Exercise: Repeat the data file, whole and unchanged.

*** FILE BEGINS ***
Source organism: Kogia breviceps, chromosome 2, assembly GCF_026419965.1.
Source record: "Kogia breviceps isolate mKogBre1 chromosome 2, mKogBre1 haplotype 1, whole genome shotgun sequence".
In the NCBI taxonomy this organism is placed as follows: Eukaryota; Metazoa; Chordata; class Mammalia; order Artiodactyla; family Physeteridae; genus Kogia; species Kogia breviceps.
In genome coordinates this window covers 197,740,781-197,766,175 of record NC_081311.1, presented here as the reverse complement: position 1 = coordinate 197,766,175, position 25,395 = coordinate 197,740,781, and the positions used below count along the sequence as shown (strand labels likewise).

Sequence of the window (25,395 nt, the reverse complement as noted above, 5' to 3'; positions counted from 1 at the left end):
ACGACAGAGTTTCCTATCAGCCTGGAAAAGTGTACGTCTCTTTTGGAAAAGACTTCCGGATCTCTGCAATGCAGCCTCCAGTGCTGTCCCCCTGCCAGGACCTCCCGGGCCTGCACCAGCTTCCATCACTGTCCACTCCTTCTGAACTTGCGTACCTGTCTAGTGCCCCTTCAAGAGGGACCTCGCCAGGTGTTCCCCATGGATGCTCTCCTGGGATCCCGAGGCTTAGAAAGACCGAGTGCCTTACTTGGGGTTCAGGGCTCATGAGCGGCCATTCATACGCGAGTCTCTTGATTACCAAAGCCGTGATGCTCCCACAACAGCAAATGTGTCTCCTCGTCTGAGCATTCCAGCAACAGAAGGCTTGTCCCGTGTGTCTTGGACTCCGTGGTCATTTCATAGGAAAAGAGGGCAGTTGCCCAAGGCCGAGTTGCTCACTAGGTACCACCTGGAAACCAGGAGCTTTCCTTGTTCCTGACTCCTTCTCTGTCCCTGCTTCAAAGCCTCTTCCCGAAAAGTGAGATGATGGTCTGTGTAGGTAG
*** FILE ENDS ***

Source organism: Kogia breviceps, chromosome 2, assembly GCF_026419965.1.
Source record: "Kogia breviceps isolate mKogBre1 chromosome 2, mKogBre1 haplotype 1, whole genome shotgun sequence".
In the NCBI taxonomy this organism is placed as follows: Eukaryota; Metazoa; Chordata; class Mammalia; order Artiodactyla; family Physeteridae; genus Kogia; species Kogia breviceps.
In genome coordinates this window covers 197,740,781-197,766,175 of record NC_081311.1, presented here as the reverse complement: position 1 = coordinate 197,766,175, position 25,395 = coordinate 197,740,781, and the positions used below count along the sequence as shown (strand labels likewise).

Sequence of the window (25,395 nt, the reverse complement as noted above, 5' to 3'; positions counted from 1 at the left end):
ACGACAGAGTTTCCTATCAGCCTGGAAAAGTGTACGTCTCTTTTGGAAAAGACTTCCGGATCTCTGCAATGCAGCCTCCAGTGCTGTCCCCCTGCCAGGACCTCCCGGGCCTGCACCAGCTTCCATCACTGTCCACTCCTTCTGAACTTGCGTACCTGTCTAGTGCCCCTTCAAGAGGGACCTCGCCAGGTGTTCCCCATGGATGCTCTCCTGGGATCCCGAGGCTTAGAAAGACCGAGTGCCTTACTTGGGGTTCAGGGCTCATGAGCGGCCATTCATACGCGAGTCTCTTGATTACCAAAGCCGTGATGCTCCCACAACAGCAAATGTGTCTCCTCGTCTGAGCATTCCAGCAACAGAAGGCTTGTCCCGTGTGTCTTGGACTCCGTGGTCATTTCATAGGAAAAGAGGGCAGTTGCCCAAGGCCGAGTTGCTCACTAGGTACCACCTGGAAACCAGGAGCTTTCCTTGTTCCTGACTCCTTCTCTGTCCCTGCTTCAAAGCCTCTTCCCGAAAAGTGAGATGATGGTCTGTGTAGGTAG